When the last US and NATO troops leave, "they must be ready", he said.
ANDSF ready to defend Afghanistan
The ANDSF have proved time and again their preparedness to continue to defend the country from the Taliban and other adversaries after the withdrawal of international coalition forces.
In clashes over the weekend across several provinces, ANDSF pummelled the Taliban, killing more than 100 and injuring 52 militants, the Afghan Defence Ministry said Sunday.
"We are no longer dependent on foreign forces and can independently carry out military operations," Azizullah, an Afghan National Police officer in Herat, said last month. "We are fully equipped with advanced military equipment and will not allow the enemy to threaten our country and people."
The ANDSF have been managing and launching operations independently in the western region for the past several years, said Maj. Gen. Abdul Raof Arghandiwal, commander of the 207th Zafar Corps of the Afghan National Army (ANA).
"Our international partners have been providing only advice and training, and they do not participate in the [fighting]," he said. "The ANDSF, particularly ANA forces, have a strong hand on the battlefield and can thwart any Taliban movement."
US Gen. Mark Milley, chairman of the Joint Chiefs of Staff, while acknowledging a level of uncertainty about Afghanistan's future, pointed to the progress made over the past two decades.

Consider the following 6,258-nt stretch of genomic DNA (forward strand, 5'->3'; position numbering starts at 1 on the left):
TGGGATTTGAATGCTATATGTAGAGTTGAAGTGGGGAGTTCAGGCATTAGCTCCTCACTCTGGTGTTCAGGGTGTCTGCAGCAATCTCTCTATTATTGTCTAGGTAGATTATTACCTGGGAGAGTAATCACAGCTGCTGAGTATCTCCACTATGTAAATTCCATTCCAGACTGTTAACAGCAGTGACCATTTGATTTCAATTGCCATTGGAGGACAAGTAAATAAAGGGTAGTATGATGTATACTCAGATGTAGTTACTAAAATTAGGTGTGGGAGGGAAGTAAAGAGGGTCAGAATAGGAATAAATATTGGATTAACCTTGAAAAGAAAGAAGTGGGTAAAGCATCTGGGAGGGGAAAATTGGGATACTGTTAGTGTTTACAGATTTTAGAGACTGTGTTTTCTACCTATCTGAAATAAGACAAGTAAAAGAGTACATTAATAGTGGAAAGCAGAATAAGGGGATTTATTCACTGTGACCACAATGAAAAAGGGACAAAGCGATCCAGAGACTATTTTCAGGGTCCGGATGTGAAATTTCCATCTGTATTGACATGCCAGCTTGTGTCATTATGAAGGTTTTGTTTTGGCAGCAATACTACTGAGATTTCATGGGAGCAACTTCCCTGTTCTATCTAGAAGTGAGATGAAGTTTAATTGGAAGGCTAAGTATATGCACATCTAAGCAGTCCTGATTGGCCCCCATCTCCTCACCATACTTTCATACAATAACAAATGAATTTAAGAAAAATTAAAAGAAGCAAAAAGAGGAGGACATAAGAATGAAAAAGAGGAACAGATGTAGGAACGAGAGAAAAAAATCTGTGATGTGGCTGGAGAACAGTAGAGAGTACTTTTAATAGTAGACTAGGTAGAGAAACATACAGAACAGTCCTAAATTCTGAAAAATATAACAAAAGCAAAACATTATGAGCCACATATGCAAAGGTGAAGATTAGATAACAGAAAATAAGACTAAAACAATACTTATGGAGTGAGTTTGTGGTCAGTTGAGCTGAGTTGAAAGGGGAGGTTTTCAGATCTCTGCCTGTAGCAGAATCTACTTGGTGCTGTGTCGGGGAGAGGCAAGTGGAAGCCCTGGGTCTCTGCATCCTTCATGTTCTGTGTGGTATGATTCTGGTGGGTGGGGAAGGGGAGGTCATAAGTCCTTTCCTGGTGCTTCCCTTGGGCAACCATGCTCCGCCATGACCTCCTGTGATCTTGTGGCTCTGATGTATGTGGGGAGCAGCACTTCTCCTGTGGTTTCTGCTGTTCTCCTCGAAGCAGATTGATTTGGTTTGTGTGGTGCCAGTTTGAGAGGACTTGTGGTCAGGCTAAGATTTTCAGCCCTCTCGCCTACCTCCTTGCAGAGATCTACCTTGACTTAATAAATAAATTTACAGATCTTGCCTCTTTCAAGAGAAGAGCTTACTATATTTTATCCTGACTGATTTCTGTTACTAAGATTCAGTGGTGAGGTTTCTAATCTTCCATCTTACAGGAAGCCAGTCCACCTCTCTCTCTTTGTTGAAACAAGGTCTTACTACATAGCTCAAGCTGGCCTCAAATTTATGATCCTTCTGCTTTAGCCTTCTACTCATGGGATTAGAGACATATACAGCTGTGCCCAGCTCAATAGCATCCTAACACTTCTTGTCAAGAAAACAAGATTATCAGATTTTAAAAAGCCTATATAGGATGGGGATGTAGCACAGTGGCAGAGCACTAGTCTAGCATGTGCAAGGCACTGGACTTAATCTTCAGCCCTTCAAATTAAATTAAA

"You do have an army, that's a 350,000-strong army, and police forces and the Afghan security forces; you do have a government today," he said last Wednesday.
"They have been engaged in counter-insurgency operations for quite some time against the Taliban," he said.
But the best outcome, Milley said, would be a negotiated deal between the Kabul government and the Taliban.
Taliban face isolation, pariah status
Without a negotiated peace agreement between the Taliban and the Afghan government, the former have little hope of success, said US Special Representative for Afghanistan Reconciliation Zalmay Khalilzad, who has overseen negotiations with the Taliban for several years.
"The Talib say they are interested in not being a pariah," he told a Senate Foreign Relations Committee hearing last Tuesday.
"We have said that if they do want US assistance, if they want international acceptance, they want to end their pariah status ... those things will be all affected by how they treat their own citizens -- first and foremost, women of Afghanistan, children and minorities."
"I have personally made it very clear that the issue of human rights, particularly women's rights, is second to terrorism in terms of the hierarchy of US policy importance," Khalilzad said.
If the Taliban seize power militarily from the government in Kabul, they will have little international support, he said.
"They will face isolation, regional opposition, sanctions and international opprobrium," he said.
"There is remarkable consensus within the region and the international community against a military takeover by the Taliban."